COLUMBIA — With the game’s outcome no longer in doubt late in the fourth quarter, David Leitao leaped into the air, extended both arms, hauled in Nick Norton’s lob pass and emphatically slammed it through the basket, adding an exclamation mark to Rock Bridge's rout of Jefferson City last Tuesday night.
Watching the senior's highlight-reel-caliber dunk from the fourth row of the bleachers were his mother and the eldest of his two brothers. Absent was his father, Missouri men’s basketball assistant coach Dave Leitao.
Playing in front of a dad-less crowd is nothing new to David Leitao. For the Bruins center, his father having to miss the majority of his games due to work duties is simply a fact of life; something he came to grips with years ago.
“He does what he can, I know he’s a busy guy, I take it how it is,” David Leitao said.
For Dave Leitao, his absences simply come with his job. As an assistant on coach Frank Haith’s staff, his commitments with the Tigers often cause him to miss his son's games He has only seen three this season.
“It’s always tough, but it’s been that way. I’ve been coaching for a lot of years and missed many more games than I’ve seen … it’s not ideal, and I’d love to be there, but I know that all my children understand that part of it,” Dave Leitao said.
Another part of the job is relocation. Twenty-six years of coaching experience have involved stints at six different jobs.
The soft-spoken MU assistant served as an assistant at Northeastern in Boston from 1984to 1986 before taking over the same role at Connecticut for the next eight years. After two years as head coach at Northeastern, he returned to Connecticut for six more seasons as associate head coach before becoming head coach at DePaul in 2002. After three years in Chicago, he became the head man at Virginia for four seasons. After two years out of coaching, he resurfaced as head coach of the NBDL’s Maine Red Claws in 2011 before being named to Haith’s current staff at Missouri this past June.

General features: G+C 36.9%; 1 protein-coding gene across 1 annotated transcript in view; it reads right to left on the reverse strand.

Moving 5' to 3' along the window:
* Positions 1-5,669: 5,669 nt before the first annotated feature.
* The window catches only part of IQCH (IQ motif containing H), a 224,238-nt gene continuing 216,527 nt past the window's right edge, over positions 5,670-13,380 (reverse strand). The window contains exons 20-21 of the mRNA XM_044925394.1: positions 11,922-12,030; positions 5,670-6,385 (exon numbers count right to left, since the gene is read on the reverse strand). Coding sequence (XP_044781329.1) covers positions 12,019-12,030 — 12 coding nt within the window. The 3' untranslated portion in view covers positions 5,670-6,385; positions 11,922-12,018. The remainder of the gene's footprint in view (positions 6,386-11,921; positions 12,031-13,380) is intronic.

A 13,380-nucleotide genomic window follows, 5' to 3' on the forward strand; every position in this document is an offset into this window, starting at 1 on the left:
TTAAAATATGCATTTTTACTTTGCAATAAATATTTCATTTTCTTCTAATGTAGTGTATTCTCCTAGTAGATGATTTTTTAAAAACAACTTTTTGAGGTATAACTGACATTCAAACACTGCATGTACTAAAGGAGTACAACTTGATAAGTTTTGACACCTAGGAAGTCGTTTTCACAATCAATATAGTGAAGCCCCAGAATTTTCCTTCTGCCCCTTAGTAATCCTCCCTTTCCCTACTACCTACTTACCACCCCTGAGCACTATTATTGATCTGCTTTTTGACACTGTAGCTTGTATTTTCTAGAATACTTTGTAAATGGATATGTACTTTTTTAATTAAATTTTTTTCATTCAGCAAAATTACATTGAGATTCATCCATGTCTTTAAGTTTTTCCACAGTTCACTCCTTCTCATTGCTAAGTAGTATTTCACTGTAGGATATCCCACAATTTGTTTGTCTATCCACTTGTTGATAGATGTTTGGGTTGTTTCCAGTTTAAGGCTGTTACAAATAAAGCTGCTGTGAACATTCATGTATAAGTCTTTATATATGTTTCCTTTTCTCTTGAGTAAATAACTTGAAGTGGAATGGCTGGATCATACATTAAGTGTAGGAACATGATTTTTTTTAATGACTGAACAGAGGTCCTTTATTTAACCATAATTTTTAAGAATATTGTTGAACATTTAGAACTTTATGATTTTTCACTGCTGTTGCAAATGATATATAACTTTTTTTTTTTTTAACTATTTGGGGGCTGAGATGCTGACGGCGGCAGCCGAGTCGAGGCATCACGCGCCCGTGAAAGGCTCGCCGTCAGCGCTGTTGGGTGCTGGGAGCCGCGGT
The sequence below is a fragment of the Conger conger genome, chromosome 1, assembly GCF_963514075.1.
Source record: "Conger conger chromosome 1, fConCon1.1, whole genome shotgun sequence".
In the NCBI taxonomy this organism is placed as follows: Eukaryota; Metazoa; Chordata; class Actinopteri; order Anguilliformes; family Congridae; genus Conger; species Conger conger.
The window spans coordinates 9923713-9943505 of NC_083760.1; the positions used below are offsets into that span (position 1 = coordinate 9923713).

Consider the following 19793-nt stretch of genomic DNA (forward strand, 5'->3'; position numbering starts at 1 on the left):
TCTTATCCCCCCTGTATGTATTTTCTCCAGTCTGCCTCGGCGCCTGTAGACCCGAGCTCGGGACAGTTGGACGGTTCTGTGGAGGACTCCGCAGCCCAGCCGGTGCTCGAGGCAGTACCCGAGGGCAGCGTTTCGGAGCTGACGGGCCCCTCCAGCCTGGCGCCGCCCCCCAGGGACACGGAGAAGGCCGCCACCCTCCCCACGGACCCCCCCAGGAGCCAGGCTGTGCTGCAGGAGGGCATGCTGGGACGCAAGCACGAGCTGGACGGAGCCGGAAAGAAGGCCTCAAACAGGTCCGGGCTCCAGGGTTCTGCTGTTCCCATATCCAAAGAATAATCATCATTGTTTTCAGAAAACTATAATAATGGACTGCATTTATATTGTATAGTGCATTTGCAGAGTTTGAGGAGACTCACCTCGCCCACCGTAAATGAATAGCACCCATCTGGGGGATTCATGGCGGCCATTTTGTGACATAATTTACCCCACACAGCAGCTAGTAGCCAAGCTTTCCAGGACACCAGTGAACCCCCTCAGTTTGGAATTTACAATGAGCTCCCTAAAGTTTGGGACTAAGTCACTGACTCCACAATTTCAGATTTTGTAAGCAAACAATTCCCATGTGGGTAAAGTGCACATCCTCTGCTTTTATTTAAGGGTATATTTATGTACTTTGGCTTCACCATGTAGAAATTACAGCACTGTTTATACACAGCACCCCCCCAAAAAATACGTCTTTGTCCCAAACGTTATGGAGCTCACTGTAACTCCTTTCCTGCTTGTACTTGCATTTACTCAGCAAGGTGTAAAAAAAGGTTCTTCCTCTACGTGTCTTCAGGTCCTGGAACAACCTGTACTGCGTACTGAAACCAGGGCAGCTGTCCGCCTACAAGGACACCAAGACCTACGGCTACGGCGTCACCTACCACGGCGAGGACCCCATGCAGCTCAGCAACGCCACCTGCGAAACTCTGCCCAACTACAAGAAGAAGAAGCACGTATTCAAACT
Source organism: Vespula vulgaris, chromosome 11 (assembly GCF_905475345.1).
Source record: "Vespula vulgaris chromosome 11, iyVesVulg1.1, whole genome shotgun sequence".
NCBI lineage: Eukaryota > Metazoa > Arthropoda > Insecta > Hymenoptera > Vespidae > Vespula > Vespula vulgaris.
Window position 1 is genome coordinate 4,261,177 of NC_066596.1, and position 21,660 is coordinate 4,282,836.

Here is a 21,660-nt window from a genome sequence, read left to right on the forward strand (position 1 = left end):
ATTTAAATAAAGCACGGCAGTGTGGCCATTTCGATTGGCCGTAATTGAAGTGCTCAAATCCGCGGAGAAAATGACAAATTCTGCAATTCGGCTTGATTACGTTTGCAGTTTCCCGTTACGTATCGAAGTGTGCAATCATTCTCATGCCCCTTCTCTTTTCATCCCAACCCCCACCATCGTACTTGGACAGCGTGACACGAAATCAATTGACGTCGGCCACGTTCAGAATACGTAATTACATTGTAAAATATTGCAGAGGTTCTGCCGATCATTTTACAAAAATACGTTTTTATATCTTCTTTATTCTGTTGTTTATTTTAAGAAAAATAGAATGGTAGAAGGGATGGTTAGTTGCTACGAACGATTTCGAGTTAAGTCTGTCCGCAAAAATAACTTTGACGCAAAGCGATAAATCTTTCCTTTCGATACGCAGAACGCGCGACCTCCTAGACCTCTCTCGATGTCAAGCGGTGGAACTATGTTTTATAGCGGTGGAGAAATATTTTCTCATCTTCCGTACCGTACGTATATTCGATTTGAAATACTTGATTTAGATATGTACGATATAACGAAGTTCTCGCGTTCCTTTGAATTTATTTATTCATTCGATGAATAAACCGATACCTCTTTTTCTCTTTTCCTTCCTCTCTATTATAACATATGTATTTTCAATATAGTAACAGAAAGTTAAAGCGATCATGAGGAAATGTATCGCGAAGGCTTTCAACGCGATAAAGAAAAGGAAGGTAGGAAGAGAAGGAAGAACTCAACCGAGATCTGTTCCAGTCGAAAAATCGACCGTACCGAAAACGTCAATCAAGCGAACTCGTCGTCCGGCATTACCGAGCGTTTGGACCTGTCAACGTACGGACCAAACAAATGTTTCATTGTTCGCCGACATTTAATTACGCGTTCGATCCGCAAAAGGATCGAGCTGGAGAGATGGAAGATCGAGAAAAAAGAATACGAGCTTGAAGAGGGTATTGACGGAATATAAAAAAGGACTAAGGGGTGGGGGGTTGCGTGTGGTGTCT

Having to pack up and move again after having just settled down can be unnerving to a family, especially one with children. As a father, Dave Leitao assessed the numerous moves as a give-and-take situation, one in which he thought the positives outweighed the negatives.
“You give up community sometimes and family in the area and those kinds of things where you have established friendships but I don’t think you can give up the fact that they’ve got a great relationships with a lot of different people that they wouldn’t have if we didn’t go to different places,” Dave Leitao said.
The well-being of his family, especially his three children, has played a significant role in every career decision he has made. If he didn’t have the blessings of the other people in the household to take another job, he wouldn't do so.
The jump from Maine to Missouri meant attending his fourth different high school in as many years, but David Leitao was the first member of the family to sign on with the idea of a move to the Show-Me State.
“I’m always down for change, especially for the family, so whatever’s best for the family is best for me,” David Leitao said. “My dad really liked the situation and the team’s really good, we’ve got a good squad this year at Mizzou so I was just gung-ho for the family.
“I’m used to the traveling and changing, it’s tough sometimes but once you get used to it, you kind of bounce back faster.”
Having lived in a college town before while his father was at UVA, David Leitao knew what kind of atmosphere to expect in his new surroundings. A self-described “very sociable person,” the teenager welcomed the task of being in a new school as a senior with open arms and quickly felt comfortable after making new friends.
His first friends were two of his current teammates, sophomore Ryan Kreklow and Norton. David Leitao met his fellow Bruins while on campus this summer. Kreklow’s parents, Wayne and Susan Kreklow, coach the Tigers volleyball team and Norton’s father, Randy, is the associate head coach for the Missouri women’s basketball team.
While not an ideal situation to put a child in, Dave Leitao admires how his son has handled the unique set of circumstances he’s faced throughout his upbringing.
“There’s always bumps along the road when you have young people; teenagers especially, but he’s handled it very well,” Dave Leitao said.
While David Leitao has never been able to permanently call one place home, the most physically imposing player on the Bruins roster has become a mainstay around the basket as the anchor of Rock Bridge’s defense this season.
His play has drawn the attention of various colleges and he plans to continue his hoops career at the collegiate level. Cardinal Stritch in Wisconsin, Hendrix College in Arkansas and Westminster College in Fulton are vying for his services.
Whichever school David Leitao decides to attend will be his fifth different school in five years.
So, does the task of having to once again begin anew faze the well-traveled teenager?
“No, not at all,” a chuckling David Leitao said.